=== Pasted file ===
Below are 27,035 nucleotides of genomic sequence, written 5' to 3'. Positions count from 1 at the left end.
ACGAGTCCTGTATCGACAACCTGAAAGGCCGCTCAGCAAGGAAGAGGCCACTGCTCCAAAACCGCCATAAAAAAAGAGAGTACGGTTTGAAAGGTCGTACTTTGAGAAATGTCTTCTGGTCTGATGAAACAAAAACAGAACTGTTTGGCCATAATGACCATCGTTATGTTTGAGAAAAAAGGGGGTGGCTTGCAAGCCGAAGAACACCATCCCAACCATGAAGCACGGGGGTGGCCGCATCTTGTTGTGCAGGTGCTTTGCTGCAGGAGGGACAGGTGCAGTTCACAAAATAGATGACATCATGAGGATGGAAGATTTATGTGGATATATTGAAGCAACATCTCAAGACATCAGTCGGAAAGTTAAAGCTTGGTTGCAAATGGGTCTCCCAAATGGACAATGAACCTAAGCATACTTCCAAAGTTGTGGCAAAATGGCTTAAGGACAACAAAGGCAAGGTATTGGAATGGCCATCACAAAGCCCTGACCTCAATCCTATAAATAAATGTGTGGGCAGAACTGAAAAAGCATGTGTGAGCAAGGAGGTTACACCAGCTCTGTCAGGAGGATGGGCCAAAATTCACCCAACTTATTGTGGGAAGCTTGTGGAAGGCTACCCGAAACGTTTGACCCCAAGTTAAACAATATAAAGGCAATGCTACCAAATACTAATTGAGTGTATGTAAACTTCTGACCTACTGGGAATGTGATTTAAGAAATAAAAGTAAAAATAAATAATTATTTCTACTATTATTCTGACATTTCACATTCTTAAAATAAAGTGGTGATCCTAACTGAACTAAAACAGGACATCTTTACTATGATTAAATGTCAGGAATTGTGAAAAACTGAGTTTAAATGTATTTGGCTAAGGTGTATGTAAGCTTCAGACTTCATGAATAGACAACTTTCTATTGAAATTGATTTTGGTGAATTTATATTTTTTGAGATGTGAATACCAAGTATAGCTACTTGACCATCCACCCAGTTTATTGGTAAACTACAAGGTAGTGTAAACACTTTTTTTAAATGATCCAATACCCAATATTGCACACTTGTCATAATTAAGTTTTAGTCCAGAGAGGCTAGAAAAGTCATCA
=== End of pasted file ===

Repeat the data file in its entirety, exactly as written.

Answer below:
Below are 27,035 nucleotides of genomic sequence, written 5' to 3'. Positions count from 1 at the left end.
ACGAGTCCTGTATCGACAACCTGAAAGGCCGCTCAGCAAGGAAGAGGCCACTGCTCCAAAACCGCCATAAAAAAAGAGAGTACGGTTTGAAAGGTCGTACTTTGAGAAATGTCTTCTGGTCTGATGAAACAAAAACAGAACTGTTTGGCCATAATGACCATCGTTATGTTTGAGAAAAAAGGGGGTGGCTTGCAAGCCGAAGAACACCATCCCAACCATGAAGCACGGGGGTGGCCGCATCTTGTTGTGCAGGTGCTTTGCTGCAGGAGGGACAGGTGCAGTTCACAAAATAGATGACATCATGAGGATGGAAGATTTATGTGGATATATTGAAGCAACATCTCAAGACATCAGTCGGAAAGTTAAAGCTTGGTTGCAAATGGGTCTCCCAAATGGACAATGAACCTAAGCATACTTCCAAAGTTGTGGCAAAATGGCTTAAGGACAACAAAGGCAAGGTATTGGAATGGCCATCACAAAGCCCTGACCTCAATCCTATAAATAAATGTGTGGGCAGAACTGAAAAAGCATGTGTGAGCAAGGAGGTTACACCAGCTCTGTCAGGAGGATGGGCCAAAATTCACCCAACTTATTGTGGGAAGCTTGTGGAAGGCTACCCGAAACGTTTGACCCCAAGTTAAACAATATAAAGGCAATGCTACCAAATACTAATTGAGTGTATGTAAACTTCTGACCTACTGGGAATGTGATTTAAGAAATAAAAGTAAAAATAAATAATTATTTCTACTATTATTCTGACATTTCACATTCTTAAAATAAAGTGGTGATCCTAACTGAACTAAAACAGGACATCTTTACTATGATTAAATGTCAGGAATTGTGAAAAACTGAGTTTAAATGTATTTGGCTAAGGTGTATGTAAGCTTCAGACTTCATGAATAGACAACTTTCTATTGAAATTGATTTTGGTGAATTTATATTTTTTGAGATGTGAATACCAAGTATAGCTACTTGACCATCCACCCAGTTTATTGGTAAACTACAAGGTAGTGTAAACACTTTTTTTAAATGATCCAATACCCAATATTGCACACTTGTCATAATTAAGTTTTAGTCCAGAGAGGCTAGAAAAGTCATCA